Ten Things That Don’t Work

These products and processes don’t really work, at least not as they should.

  1. Cell phones

Amazingly, after a quarter-century, cell phones still do not work reliably for making simple voice calls.  I still have to move to the south side of my house to keep a call from breaking up into unintelligibility. “Can you hear me now?” is no joke. And I live in a major American city, on a hill, not in some undeveloped rural backwater. Sure, voice calls work adequately most of the time, but why not all the time? Why is it still a challenge to make a phone call?

  1. Ice dispensers in refrigerator doors

The old-time aluminum trays with a lever that had to be yanked vigorously and multiple times to release broken ice cubes while the tray itself stuck to your hands – those were no fun, but since the 1970’s, small, colorful plastic trays have been around that release the ice cleanly with a twist. I never had any trouble keeping a plastic bin of ice in the freezer and I scoffed at my first refrigerator with in-door ice cube dispenser. Well, I admit I like the convenience, when it works, but that’s only 75% of the time. Often the dispenser either grinds and grinds with no output, or jams and beeps, or spews ice all over the floor. It’s just not a reliable technology. How hard can it be?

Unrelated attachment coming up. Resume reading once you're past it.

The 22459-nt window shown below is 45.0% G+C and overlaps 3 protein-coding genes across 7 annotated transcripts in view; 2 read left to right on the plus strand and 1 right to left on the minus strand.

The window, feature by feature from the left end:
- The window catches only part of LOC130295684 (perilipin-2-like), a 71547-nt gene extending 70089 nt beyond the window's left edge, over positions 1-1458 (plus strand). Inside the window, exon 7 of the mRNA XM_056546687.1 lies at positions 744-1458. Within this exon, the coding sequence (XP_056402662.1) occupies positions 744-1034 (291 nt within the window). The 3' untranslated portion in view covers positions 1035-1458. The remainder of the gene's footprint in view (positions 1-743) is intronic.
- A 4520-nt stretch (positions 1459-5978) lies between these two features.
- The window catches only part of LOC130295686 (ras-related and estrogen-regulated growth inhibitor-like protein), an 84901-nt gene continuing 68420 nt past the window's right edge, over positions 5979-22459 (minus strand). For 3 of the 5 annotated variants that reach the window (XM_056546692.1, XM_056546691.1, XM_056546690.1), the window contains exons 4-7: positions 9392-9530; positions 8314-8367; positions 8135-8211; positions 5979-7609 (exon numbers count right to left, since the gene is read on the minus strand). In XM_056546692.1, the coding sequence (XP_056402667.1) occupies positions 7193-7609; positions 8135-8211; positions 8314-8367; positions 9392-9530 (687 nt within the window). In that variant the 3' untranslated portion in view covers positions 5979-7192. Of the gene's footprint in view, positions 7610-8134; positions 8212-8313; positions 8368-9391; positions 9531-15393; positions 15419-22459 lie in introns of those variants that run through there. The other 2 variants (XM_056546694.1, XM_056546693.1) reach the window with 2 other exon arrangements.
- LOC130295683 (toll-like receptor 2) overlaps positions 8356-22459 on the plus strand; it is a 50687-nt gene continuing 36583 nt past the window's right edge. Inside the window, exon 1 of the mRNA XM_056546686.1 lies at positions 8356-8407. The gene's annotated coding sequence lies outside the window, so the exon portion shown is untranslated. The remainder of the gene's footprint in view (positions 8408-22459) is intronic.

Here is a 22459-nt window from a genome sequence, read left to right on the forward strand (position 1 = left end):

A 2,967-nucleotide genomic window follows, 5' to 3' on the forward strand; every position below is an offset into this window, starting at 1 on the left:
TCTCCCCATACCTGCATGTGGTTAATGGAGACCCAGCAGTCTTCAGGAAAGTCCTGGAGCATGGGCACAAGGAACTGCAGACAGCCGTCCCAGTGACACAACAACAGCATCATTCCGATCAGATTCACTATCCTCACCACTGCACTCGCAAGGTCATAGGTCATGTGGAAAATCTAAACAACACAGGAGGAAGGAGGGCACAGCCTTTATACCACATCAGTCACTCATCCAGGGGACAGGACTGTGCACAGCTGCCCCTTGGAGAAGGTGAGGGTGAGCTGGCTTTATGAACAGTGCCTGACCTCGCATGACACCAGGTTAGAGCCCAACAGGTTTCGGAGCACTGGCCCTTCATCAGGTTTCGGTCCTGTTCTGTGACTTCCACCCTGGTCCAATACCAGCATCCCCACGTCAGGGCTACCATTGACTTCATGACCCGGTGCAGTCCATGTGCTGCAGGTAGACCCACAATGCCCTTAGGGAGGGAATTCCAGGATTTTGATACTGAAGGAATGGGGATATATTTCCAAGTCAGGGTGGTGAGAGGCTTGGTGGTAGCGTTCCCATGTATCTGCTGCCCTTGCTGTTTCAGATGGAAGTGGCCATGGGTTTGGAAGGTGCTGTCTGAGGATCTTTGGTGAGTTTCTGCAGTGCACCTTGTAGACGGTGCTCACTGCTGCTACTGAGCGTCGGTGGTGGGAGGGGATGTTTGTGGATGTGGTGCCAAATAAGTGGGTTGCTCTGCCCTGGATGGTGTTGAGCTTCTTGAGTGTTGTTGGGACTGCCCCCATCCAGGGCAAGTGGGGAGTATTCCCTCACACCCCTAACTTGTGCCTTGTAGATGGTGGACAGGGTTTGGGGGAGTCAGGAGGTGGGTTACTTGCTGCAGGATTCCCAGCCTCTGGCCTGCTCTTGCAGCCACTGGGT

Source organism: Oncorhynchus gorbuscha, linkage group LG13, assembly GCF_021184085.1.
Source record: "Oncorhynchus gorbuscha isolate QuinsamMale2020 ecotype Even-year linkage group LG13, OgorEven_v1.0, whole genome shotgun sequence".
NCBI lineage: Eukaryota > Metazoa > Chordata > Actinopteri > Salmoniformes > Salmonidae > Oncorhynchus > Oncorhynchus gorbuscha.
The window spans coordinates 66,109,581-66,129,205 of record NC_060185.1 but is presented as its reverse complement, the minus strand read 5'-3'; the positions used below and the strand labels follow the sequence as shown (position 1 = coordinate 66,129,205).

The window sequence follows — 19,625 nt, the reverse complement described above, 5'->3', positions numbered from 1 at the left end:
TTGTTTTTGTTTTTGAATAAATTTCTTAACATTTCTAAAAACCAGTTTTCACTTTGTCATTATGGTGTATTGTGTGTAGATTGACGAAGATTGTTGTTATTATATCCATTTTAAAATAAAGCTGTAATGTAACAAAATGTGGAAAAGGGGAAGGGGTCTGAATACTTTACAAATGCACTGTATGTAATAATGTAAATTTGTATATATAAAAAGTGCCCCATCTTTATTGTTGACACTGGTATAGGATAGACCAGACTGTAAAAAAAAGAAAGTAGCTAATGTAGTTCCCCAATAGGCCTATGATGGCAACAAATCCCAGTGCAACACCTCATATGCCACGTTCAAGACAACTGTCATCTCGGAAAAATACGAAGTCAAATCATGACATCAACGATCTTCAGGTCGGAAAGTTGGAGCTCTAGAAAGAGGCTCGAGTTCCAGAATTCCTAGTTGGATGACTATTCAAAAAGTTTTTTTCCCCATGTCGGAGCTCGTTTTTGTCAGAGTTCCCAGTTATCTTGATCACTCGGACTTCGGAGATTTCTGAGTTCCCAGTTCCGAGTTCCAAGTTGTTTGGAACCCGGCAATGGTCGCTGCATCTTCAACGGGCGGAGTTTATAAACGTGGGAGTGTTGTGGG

1. Wireless printers

A wireless printer should be a no-brainer. The computer is on Wi-Fi and has no trouble staying connected and sharing on the home network, but the printer!  For some reason it can’t seem to stay online. Quite often the computer tells me the printer is “offline,” and I feel that there ought to be a button labeled, “Well put it back on line, then.”  But instead I have to go into the control panel and find and select the printer and click it back online. Sometimes I have to recycle the power on the printer. Ironically, the printer is only two feet from the computer and a short piece of cable would make it 100% reliable, though not shareable. It’s inexplicable.

  1. Gift cards

Judging from the kiosks holding ten thousand of them in supermarkets, gift cards are extremely popular.  Sometimes, it’s just the right thing as a “Thank you” token, so I’ve chosen from the multi-colored display, and that’s where the trouble begins. First, it’s unclear what they cost. I presume the cost will be face value plus some fee which represents the seller’s costs and profit margin but that fee is not known until after you’ve bought it. It’s a crap shoot. The fee can run as high as 25%. Plus, the card has to be “activated” by the seller, but I have purchased gift cards and paid the fee, and later heard from the recipient that at the time of use, the card was not “activated” and the fee had to be paid a second time. Surely that was an error, but it is impossible to know anything about your gift card’s status until the recipient tries to use it. Even then, how much value remains on a gift card is a guess. Some receipts will say what it is but most don’t. When the purchase price is more than the remaining value on the card – good luck at the chip-only card reader at the checkout stand. How can such a non-transparent and hard-to-use product be a success in the market? It’s a mystery.

  1. Car batteries